Looked at a QH today that is only 3, built very downhill right now. Has a very downhill lope, but he also only has about 30 rides on him & they haven’t started asking him to pick up his front & get on his hindquarters. Right now he’s at the “just go forward & don’t kill anyone” stage.

I don’t have enough experience with the real youngsters as far as watching them grow & getting a feel for when they might even out. He is currently about 16.1h at the withers, & 16.3 at the hip. all around bred.
Can anyone give me any idea if there is any hope for this horse to still even out?

Look at his parents and grandparents. Frankly, people have been breeding downhill stock horses for quite a while. Even the big ones that they are making to specialize in English riding at the quarter horse shows. I would not count on him evening out.


Three in November is 3 1/2, if he is still that much downhill I doubt he will even out. He may look more even when his withers spring but his front legs will still be short.

I’m going to be the third one to say that if he’s noticeably downhill now, he’ll probably always be that way, at least to some extent. Plus, while I wouldn’t expect a youngster with 30 rides to be finished under saddle, it’s not like he’s only had a half-dozen rides in a round pen. If he feels downhill at the lope/canter now, chances are he’s always going to feel that way to some degree. Over time, you can improve it somewhat, but due to his conformation I suspect that’s how he wants to travel.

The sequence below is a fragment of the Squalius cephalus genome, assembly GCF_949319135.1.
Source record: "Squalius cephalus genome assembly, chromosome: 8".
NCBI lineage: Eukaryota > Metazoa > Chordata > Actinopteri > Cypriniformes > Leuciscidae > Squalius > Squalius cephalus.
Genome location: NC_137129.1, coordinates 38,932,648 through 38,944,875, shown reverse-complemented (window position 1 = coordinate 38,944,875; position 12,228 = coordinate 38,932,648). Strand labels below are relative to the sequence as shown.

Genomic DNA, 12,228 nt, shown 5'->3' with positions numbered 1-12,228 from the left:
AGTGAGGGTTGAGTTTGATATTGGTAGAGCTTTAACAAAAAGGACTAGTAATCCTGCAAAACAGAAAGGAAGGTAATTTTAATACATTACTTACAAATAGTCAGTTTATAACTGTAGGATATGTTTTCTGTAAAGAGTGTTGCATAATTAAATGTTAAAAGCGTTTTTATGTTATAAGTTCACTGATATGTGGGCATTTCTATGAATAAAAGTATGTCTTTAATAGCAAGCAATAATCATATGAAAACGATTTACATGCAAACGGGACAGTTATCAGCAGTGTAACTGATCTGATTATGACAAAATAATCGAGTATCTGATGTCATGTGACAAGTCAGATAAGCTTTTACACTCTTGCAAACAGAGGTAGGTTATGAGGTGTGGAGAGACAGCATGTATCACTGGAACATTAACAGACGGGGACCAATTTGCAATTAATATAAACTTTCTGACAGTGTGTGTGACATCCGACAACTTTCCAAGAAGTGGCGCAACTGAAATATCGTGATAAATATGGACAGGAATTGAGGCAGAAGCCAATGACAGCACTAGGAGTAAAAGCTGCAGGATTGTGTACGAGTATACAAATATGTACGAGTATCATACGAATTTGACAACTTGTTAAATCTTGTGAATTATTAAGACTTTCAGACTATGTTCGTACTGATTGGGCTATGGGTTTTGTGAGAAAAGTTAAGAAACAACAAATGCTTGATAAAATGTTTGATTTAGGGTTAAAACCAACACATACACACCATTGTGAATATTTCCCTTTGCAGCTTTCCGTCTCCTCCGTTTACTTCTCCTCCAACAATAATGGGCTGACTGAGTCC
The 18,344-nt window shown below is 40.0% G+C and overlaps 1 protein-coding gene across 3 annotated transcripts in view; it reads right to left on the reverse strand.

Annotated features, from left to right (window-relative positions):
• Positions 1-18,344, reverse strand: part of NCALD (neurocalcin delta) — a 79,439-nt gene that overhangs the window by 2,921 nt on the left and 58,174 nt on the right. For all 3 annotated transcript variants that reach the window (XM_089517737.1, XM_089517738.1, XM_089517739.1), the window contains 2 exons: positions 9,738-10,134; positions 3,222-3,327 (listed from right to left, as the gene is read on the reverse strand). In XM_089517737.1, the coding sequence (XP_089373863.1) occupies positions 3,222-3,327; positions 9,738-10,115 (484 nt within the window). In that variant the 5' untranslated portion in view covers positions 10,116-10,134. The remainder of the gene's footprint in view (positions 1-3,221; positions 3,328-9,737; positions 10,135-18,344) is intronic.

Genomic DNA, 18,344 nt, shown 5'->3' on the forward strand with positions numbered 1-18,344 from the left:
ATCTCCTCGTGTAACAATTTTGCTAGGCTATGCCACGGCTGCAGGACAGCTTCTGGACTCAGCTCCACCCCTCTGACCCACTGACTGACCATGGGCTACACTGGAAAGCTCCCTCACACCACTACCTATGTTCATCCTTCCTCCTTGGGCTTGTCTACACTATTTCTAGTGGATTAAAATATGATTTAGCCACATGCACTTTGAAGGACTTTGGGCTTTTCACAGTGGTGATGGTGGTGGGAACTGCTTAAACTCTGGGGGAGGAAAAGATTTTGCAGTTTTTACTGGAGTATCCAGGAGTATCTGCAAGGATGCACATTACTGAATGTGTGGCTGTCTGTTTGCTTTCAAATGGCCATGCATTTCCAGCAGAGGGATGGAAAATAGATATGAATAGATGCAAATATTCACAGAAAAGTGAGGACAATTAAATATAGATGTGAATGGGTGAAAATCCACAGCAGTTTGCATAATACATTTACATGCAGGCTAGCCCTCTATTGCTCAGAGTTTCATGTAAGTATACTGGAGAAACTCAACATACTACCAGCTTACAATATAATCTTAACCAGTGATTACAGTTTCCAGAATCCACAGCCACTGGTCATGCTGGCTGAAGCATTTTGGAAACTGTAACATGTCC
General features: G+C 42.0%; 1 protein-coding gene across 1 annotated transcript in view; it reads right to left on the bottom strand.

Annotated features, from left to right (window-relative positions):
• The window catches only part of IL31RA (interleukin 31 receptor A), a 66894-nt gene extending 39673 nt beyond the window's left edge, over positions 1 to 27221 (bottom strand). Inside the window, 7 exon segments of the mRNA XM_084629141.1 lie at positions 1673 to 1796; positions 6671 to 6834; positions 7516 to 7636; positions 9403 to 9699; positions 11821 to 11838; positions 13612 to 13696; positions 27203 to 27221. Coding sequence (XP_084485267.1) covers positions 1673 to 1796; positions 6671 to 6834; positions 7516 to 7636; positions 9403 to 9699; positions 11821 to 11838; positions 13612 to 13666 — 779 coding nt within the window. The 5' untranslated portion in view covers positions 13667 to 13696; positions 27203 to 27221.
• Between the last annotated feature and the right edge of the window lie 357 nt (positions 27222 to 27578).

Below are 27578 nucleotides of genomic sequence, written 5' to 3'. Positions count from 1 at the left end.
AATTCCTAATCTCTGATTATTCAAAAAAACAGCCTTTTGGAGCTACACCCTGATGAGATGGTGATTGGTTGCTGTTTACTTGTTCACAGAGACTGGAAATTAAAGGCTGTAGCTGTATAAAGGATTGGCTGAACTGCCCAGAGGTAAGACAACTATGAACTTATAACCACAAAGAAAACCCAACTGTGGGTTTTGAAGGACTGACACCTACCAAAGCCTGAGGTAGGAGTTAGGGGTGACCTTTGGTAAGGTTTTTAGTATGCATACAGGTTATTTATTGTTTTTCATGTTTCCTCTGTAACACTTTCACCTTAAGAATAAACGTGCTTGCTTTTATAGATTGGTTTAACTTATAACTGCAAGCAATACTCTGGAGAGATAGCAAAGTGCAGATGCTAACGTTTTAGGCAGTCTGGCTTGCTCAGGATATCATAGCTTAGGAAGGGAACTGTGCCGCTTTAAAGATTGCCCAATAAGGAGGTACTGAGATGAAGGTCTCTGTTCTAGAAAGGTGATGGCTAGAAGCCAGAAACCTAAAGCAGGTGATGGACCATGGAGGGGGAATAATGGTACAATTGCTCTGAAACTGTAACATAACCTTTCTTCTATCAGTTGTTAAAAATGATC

Ooh boy, ain’t this the truth! I’ve ridden and shown several, and they are not my cup of tea.

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What are your goals for this horse?
What type of riding do you want to do?
What is his breeding? What type is riding are his papers meant for? (I know you said “all-around” but a few names would be helpful!)

Ditto to comments of the others but sometimes you just don’t know. Three can still be a very akward age and especially if he is that tall, he might really have some catching up to do in the front end yet.

I had a horse long ago (Beau) and he ended up finishing out about 16.1 hands. He was downhill for a while too but leveled out. And he actually had a weird little growth spurt closer to the END of his 4 year old year. So you just never know.